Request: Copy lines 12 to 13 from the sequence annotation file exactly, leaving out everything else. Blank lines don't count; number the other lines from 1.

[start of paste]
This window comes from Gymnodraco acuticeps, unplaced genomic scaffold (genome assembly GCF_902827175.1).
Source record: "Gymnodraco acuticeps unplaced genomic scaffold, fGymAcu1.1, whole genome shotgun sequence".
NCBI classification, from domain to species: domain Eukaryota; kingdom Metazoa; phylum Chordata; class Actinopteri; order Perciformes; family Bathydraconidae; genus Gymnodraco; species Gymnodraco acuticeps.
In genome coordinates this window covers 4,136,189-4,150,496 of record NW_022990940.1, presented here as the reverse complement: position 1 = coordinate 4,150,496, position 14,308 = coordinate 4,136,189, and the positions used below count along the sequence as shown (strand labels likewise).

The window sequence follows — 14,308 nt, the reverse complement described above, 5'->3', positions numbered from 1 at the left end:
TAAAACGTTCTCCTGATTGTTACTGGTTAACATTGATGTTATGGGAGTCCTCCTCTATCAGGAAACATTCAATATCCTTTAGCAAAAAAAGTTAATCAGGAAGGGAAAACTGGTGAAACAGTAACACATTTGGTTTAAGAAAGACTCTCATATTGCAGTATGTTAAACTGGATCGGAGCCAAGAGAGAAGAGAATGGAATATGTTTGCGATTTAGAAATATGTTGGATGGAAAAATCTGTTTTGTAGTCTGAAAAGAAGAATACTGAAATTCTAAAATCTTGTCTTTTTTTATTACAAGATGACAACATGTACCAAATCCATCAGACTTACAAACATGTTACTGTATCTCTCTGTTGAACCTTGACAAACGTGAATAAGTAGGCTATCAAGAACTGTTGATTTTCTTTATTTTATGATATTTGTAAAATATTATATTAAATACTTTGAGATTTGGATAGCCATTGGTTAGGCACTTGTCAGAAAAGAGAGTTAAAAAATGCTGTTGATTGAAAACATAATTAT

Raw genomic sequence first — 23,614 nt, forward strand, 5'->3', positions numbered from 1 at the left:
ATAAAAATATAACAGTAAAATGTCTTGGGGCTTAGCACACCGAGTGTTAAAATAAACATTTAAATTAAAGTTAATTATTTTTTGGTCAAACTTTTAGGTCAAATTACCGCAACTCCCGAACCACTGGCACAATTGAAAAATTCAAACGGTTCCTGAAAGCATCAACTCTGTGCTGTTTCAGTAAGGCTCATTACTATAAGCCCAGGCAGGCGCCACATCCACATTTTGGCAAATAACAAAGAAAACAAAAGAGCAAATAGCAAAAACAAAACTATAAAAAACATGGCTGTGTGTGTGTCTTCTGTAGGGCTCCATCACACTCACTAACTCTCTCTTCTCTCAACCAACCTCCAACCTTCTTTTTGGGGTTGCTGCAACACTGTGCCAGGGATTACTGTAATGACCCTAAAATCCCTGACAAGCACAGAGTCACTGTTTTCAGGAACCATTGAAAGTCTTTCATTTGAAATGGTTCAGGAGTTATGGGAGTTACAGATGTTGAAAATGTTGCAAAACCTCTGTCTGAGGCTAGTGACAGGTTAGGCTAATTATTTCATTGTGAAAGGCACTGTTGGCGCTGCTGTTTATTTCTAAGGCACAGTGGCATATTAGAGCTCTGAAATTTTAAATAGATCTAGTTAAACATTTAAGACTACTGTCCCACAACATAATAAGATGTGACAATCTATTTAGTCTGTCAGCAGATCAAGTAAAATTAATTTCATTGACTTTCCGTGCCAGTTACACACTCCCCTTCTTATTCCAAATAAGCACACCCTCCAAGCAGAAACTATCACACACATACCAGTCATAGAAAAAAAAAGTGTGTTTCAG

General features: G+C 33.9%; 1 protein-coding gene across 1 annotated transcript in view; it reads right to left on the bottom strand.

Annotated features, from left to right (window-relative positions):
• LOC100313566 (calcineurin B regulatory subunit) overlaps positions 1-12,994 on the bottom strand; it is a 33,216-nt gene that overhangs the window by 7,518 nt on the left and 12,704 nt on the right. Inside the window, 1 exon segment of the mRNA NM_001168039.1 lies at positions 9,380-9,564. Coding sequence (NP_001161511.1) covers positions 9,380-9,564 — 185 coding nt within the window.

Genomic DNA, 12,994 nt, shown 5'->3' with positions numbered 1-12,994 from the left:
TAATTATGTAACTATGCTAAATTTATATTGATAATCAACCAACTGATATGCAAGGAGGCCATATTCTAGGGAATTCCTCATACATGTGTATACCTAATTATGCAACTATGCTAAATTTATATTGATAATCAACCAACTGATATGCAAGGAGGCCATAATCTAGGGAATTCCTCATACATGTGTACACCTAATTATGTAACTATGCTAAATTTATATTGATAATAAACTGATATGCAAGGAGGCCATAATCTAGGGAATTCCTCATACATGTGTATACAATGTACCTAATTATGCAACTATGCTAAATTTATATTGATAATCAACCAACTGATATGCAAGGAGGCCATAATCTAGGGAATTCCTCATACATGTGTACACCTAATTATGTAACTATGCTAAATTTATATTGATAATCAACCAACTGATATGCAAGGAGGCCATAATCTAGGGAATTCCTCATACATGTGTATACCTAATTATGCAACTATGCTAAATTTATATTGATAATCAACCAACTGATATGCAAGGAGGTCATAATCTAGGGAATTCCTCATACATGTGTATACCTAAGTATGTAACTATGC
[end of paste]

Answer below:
Genomic DNA, 12,994 nt, shown 5'->3' with positions numbered 1-12,994 from the left:
TAATTATGTAACTATGCTAAATTTATATTGATAATCAACCAACTGATATGCAAGGAGGCCATATTCTAGGGAATTCCTCATACATGTGTATACCTAATTATGCAACTATGCTAAATTTATATTGATAATCAACCAACTGATATGCAAGGAGGCCATAATCTAGGGAATTCCTCATACATGTGTACACCTAATTATGTAACTATGCTAAATTTATATTGATAATAAACTGATATGCAAGGAGGCCATAATCTAGGGAATTCCTCATACATGTGTATACAATGTACCTAATTATGCAACTATGCTAAATTTATATTGATAATCAACCAACTGATATGCAAGGAGGCCATAATCTAGGGAATTCCTCATACATGTGTACACCTAATTATGTAACTATGCTAAATTTATATTGATAATCAACCAACTGATATGCAAGGAGGCCATAATCTAGGGAATTCCTCATACATGTGTATACCTAATTATGCAACTATGCTAAATTTATATTGATAATCAACCAACTGATATGCAAGGAGGTCATAATCTAGGGAATTCCTCATACATGTGTATACCTAAGTATGTAACTATGC